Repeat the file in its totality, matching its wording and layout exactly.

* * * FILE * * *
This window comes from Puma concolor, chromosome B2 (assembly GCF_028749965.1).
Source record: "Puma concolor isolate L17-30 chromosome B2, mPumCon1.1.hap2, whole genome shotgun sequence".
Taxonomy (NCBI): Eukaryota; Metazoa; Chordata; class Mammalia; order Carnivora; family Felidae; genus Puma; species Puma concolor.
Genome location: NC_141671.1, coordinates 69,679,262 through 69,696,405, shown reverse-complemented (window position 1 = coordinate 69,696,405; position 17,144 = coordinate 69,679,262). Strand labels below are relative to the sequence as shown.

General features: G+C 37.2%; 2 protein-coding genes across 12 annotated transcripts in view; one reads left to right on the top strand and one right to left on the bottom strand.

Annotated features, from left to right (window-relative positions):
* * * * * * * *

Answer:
This window comes from Puma concolor, chromosome B2 (assembly GCF_028749965.1).
Source record: "Puma concolor isolate L17-30 chromosome B2, mPumCon1.1.hap2, whole genome shotgun sequence".
Taxonomy (NCBI): Eukaryota; Metazoa; Chordata; class Mammalia; order Carnivora; family Felidae; genus Puma; species Puma concolor.
Genome location: NC_141671.1, coordinates 69,679,262 through 69,696,405, shown reverse-complemented (window position 1 = coordinate 69,696,405; position 17,144 = coordinate 69,679,262). Strand labels below are relative to the sequence as shown.

General features: G+C 37.2%; 2 protein-coding genes across 12 annotated transcripts in view; one reads left to right on the top strand and one right to left on the bottom strand.

Annotated features, from left to right (window-relative positions):